Learning by Doing


Published by Yale University Press (Ignition)
“Bessen sets out to refute the arguments of . . . techno-pessimists, relying on economic analysis and on a fresh reading of history” (The Wall Street Journal).

Technology is constantly changing our world, leading to more efficient production. But where once technological advancements dramatically increased wages, the median wage has remained stagnant over the past three decades. Many of today’s machines have taken over the work of humans, destroying old jobs while increasing profits for business owners and raising the possibility of ever-widening economic inequality.

Here, economist and software company founder James Bessen discusses why these remarkable advances have, so far, benefited only a select few. He argues the need for unique policies to develop the knowledge and skills necessary to implement rapidly evolving technologies. Currently, this technical knowledge is mostly unstandardized and difficult to acquire, learned through job experience rather than in classrooms, but labor markets rarely provide strong incentives for learning on the job. Basing his analysis on intensive research into economic history as well as today’s labor markets, Bessen explores why the benefits of technology can take decades to emerge. Although the right policies can hasten the process, policy has moved in the wrong direction, protecting politically influential interests to the detriment of emerging technologies and broadly shared prosperity. This is a thoughtful look at what leaders need to do to ensure success not only for the next quarter, but for society in the long term.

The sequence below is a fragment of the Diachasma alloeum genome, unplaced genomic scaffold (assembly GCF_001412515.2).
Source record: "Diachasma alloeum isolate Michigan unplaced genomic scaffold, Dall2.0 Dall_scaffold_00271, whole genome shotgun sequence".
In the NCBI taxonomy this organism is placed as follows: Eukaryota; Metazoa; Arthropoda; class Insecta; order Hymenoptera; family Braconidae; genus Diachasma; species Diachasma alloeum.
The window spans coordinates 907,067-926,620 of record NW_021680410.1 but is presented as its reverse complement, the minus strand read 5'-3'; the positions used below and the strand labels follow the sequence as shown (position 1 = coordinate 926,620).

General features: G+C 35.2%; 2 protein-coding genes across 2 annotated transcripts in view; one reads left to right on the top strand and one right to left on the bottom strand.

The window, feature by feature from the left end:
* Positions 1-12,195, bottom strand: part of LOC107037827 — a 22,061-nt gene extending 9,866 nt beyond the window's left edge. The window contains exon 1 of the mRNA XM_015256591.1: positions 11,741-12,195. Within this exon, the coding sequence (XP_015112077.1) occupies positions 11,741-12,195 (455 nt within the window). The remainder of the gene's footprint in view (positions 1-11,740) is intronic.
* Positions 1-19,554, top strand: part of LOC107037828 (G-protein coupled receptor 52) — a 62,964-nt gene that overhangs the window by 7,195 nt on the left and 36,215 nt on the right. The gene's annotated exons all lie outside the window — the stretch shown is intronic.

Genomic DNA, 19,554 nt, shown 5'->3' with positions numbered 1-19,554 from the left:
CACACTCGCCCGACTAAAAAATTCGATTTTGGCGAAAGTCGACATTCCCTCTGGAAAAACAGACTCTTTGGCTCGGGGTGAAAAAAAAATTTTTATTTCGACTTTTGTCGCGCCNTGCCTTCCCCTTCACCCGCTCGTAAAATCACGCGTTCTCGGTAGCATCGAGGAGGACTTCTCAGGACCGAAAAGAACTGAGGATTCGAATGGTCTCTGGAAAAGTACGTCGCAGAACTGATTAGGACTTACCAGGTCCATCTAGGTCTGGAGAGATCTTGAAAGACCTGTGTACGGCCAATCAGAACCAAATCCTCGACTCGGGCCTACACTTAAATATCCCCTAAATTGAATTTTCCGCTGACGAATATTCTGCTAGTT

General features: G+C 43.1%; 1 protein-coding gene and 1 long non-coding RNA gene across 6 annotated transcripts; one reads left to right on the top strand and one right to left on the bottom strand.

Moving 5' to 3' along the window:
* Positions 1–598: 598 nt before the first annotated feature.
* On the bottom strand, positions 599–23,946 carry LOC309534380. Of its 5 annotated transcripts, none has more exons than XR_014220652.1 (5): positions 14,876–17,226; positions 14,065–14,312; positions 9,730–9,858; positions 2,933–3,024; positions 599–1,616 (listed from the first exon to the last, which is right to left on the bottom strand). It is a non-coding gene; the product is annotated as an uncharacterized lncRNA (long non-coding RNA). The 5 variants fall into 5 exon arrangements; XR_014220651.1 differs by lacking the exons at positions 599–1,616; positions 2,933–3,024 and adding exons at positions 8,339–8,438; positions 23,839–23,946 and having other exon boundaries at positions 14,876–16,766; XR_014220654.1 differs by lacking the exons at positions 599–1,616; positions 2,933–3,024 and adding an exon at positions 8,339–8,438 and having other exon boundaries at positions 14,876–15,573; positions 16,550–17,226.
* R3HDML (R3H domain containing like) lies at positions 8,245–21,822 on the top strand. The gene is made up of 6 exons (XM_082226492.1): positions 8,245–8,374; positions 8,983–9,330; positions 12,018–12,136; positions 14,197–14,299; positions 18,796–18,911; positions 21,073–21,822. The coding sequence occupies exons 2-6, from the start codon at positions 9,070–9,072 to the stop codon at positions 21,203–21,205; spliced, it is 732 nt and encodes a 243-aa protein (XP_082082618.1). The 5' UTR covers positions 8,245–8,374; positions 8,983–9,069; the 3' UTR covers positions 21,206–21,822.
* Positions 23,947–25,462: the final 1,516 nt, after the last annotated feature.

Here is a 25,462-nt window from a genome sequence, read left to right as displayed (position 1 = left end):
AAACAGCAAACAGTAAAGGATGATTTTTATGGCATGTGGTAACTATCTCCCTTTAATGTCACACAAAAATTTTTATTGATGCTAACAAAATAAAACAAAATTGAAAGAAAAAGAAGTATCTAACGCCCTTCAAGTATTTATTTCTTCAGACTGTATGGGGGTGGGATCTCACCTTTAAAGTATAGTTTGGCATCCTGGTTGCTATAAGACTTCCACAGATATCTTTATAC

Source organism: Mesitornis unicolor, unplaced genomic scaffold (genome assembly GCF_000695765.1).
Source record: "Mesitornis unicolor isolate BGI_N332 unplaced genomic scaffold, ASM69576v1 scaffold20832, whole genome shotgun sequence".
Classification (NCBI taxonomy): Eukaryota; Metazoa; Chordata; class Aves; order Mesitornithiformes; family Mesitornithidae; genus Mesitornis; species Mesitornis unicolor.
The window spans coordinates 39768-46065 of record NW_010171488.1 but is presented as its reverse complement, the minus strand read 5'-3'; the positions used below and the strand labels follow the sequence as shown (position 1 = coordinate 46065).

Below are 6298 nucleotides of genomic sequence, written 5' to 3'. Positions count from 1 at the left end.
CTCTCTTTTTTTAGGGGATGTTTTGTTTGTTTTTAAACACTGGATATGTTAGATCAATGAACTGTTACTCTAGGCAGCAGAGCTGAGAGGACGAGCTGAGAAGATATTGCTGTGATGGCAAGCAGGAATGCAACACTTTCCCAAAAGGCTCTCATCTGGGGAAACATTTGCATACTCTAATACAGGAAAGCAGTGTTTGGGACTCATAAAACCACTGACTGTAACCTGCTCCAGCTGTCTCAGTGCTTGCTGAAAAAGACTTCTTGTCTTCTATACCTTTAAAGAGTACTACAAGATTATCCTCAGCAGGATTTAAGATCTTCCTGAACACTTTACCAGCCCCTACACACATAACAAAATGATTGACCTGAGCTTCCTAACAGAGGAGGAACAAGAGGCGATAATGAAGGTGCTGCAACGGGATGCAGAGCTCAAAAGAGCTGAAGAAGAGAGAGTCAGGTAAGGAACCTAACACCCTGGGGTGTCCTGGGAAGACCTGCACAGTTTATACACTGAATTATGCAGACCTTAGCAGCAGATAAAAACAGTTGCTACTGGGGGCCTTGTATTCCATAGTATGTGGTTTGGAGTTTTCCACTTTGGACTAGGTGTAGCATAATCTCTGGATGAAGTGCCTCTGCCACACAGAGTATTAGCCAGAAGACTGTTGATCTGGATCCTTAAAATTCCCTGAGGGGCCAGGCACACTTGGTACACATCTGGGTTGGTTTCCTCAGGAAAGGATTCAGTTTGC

“Everyone agrees that education is the key to wage growth. But what kind of education? . . . This enlightening and insightful book . . . shows that economic history can provide some useful and surprising answers.” —Hal Varian, chief economist at Google

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